Positioning reanalysis and reanalysis research

Keywords: reanalysis, grammaticalization, analogy


Reanalysis is recognized as a key concept of grammatical change across theoretical frameworks. Despite its widespread use, its role and nature are controversially discussed in current research. Introducing this special issue, our paper gives an overview of major positions that have been proposed, as well as of the papers in this issue. This will allow us to identify core elements of reanalysis as well as points of debate concerning, e.g., the definition of reanalysis and its subtypes, the role of ambiguity and different types of constraints, features such as directionality, abruptness/gradualness and the covert nature of reanalysis. Further issues include the roles of speaker and hearer, language acquisition, language contact, high and low frequency scenarios, and the relationship between grammaticalization, analogy and reanalysis. We will show that some of the controversies arise from differences in basic assumptions about linguistic structures and language change in general. We will argue that processes at the individual level and at the level of speech communities should not be confounded, and that reanalysis as hearer-induced innovation needs to be distinguished from reanalysis as ratification. Finally, we will highlight a range of perspectives for further research on reanalysis that can inform research on language change and related matters more broadly.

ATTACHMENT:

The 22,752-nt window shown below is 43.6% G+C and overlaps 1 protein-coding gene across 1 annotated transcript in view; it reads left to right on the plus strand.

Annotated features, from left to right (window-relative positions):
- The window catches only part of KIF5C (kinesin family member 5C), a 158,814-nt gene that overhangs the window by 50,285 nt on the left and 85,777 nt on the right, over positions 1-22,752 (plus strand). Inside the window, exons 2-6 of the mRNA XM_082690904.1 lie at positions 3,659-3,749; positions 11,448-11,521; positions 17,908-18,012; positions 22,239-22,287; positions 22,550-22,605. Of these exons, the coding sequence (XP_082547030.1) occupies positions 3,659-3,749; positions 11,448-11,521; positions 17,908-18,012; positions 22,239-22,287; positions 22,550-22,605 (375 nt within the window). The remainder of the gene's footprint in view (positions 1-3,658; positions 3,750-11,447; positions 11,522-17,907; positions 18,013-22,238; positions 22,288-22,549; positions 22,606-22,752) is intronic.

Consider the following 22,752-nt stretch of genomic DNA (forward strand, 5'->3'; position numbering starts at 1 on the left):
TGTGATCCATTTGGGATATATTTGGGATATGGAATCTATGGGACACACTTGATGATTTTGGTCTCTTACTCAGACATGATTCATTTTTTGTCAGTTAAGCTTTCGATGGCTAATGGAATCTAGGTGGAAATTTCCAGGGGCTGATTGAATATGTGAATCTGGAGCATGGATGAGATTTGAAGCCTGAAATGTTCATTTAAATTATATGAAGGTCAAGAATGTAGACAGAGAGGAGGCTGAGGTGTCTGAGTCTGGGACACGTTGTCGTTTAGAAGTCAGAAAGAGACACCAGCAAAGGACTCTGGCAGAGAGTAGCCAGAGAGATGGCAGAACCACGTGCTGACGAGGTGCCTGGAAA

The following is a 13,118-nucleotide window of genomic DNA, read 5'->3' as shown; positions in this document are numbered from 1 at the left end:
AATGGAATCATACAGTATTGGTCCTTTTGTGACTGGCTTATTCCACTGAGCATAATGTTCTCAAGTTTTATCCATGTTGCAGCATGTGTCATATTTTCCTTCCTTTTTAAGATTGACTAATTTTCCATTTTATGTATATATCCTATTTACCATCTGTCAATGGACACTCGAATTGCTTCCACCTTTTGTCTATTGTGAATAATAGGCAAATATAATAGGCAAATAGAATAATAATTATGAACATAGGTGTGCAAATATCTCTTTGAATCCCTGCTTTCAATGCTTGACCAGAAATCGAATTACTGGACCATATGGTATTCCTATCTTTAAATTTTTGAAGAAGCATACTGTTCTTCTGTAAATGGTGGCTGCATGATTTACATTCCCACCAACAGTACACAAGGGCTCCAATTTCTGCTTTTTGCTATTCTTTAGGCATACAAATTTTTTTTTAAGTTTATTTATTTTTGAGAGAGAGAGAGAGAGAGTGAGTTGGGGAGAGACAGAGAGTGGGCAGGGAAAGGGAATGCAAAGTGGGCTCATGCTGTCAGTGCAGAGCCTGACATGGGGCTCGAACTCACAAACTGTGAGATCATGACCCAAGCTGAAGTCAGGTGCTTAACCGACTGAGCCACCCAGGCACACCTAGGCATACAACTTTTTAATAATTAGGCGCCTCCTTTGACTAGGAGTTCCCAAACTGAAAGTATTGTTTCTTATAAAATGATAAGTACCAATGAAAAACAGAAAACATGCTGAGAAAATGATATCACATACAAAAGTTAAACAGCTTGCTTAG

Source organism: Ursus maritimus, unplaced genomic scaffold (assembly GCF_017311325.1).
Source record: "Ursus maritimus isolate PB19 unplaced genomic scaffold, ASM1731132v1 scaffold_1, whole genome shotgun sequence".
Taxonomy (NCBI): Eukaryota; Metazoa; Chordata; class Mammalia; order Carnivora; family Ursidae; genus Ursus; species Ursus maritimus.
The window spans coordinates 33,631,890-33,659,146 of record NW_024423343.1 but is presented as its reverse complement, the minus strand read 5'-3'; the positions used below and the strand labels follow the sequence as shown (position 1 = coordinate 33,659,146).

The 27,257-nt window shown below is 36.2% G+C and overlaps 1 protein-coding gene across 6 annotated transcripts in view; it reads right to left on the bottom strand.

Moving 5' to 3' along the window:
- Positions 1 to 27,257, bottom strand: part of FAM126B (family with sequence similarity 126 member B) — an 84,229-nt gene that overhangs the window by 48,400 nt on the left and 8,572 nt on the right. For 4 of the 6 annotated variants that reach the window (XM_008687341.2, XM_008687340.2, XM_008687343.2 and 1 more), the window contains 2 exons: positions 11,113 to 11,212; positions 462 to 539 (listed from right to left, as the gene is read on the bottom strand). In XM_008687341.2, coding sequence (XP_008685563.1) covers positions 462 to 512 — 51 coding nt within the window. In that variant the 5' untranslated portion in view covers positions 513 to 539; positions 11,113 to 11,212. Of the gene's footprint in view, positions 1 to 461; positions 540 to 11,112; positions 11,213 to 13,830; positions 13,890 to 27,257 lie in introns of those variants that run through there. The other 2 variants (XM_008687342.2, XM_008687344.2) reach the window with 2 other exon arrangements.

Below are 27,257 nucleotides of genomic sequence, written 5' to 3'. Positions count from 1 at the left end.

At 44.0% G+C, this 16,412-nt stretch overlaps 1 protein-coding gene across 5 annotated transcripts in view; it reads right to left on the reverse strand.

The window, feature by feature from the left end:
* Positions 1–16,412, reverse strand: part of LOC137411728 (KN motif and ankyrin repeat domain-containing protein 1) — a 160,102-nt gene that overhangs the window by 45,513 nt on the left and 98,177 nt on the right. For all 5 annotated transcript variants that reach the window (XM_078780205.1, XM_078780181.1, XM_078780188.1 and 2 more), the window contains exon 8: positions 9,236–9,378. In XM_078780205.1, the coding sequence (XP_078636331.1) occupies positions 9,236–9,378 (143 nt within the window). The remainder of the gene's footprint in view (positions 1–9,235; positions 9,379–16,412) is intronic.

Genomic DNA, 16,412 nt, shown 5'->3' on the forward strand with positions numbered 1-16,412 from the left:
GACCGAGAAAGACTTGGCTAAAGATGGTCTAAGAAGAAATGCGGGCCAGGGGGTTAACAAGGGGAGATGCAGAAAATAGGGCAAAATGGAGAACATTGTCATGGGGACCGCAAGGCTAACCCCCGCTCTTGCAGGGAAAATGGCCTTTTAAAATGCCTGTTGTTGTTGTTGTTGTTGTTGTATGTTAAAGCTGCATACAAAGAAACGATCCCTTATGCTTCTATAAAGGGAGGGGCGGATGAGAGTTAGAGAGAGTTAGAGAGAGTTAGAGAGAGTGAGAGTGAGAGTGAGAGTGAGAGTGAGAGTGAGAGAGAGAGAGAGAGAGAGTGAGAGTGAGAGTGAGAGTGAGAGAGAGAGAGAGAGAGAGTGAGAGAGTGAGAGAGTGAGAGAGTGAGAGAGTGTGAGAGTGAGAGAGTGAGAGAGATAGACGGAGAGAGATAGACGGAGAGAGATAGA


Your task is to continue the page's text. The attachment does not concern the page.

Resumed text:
Special Issue: Whither Reanalysis?